Do your ears grow at all after an Otoplasty?
Will my ears grow after an Otoplasty? A doctor recently told me that my ears will end up growing back after the procedure. Is that actually true? Why would anyone get the procedure if your ears just go back to the way they used to be?
An otoplasty pins the ears back to correct for prominent ears. This surgery is usually done when kids are 6-7 years of age and the ears are about 80% of their adult size. It is true that the ears may spring partway back from the corrected position but it is unlikely that they will recoil back to the full original position. This is not "growing back" but is a relaxing of the setback stitching that anchors the ears. For this reason, we often "overcorrect" to allow for some relaxation over time.
-- Dr. Sayed
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I assume you are referring to otoplasty surgery to stitch back overly prominent ears.
What many people refer to as "big ears" are not actually significantly larger than normal, but project outwardly at a greater angle from the side of the head.
Many years after an otoplasty procedure to pin back overly prominent ears, it’s possible the ears will shift back slightly towards their original position. This is not the result of "growth" of the external ear, however, but a matter of the stitches relaxing over time. This is a relatively rare occurrence, fewer than 10% of pinned-back ears require a subsequent revision at a later date.
If you are considering macrotia surgery to physically reduce the length of bigger ears, there is no chance of any tissue that was surgically removed growing back.
Of course, normal human ears (particularly men's ears) continue to grow over the course of an entire lifetime. If you compare the ear length of young people with the ear lengths of older people, you will see that ear cartilage grows long after the body has stopped growing. Female ears continue to grow into old age as well, but not to the extent that we see in older men.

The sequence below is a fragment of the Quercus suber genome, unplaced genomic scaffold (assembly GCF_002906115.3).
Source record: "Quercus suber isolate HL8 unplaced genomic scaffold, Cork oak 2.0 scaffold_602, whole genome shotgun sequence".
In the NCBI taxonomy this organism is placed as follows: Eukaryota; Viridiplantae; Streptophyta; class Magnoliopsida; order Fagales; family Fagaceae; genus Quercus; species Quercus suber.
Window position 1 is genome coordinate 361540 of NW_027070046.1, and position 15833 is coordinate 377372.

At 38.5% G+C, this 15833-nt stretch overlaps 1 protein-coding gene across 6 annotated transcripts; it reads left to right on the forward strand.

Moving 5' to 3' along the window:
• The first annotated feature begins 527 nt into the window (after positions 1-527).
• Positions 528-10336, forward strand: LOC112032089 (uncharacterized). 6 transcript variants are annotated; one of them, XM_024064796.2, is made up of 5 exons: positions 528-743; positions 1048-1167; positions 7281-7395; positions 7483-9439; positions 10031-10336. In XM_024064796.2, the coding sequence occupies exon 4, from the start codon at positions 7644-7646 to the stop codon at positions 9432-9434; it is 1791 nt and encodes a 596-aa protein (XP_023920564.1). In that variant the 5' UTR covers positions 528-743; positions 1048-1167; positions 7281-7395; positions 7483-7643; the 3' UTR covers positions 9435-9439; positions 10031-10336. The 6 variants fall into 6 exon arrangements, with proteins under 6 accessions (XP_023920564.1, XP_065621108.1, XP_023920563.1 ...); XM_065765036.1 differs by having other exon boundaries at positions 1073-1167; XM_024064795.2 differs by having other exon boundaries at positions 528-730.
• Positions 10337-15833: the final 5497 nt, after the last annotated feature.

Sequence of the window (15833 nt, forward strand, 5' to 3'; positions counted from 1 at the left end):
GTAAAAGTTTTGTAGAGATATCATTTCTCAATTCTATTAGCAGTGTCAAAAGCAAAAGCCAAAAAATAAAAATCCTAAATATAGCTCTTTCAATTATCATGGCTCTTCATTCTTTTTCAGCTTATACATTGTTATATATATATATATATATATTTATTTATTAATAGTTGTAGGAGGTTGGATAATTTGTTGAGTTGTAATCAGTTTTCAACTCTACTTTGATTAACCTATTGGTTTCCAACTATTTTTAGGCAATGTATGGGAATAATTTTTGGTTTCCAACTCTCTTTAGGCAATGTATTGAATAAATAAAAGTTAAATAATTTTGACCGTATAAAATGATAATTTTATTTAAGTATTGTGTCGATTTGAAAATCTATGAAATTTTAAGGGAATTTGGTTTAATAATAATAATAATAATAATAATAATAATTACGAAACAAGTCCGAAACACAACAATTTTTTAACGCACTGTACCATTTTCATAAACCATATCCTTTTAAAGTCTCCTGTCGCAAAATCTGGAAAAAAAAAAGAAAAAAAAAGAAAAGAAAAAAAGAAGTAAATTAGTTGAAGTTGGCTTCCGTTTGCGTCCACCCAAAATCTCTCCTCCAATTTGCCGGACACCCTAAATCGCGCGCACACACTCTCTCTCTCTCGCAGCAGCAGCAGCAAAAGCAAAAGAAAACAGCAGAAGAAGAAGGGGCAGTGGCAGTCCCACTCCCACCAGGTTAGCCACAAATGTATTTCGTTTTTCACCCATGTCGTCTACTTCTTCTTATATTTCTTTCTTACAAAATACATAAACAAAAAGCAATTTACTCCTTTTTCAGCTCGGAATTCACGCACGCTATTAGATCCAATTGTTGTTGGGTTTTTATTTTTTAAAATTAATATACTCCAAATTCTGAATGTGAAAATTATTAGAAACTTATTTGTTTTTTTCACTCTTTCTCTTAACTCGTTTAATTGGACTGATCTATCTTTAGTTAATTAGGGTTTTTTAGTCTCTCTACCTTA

Additionally, as we age and our connective tissue becomes looser, gravity causes our ears to droop somewhat.
Both normal adult ear growth and age-related drooping are to be expected and not related to otoplasty.
Without a direct consultation, I can't give you any specific medical advice, but the results of a successful otoplasty surgery should last a lifetime. I recommend you consult with a board-certified plastic surgeon who has extensive experience with otoplasty surgery.
Most peoples ears are 80-85% of their adult size when they are 5 years old. The idea that the ears are "growing back" is not really the way to look at an otoplasty
You may have a recurrence of a condition called lop ear deformity which would be very unusual. You were probably being told that there is a rare possibility. I recommend you have multiple consultations and see a Plastic surgeon with experience in ear surgery.
Jack Peterson MD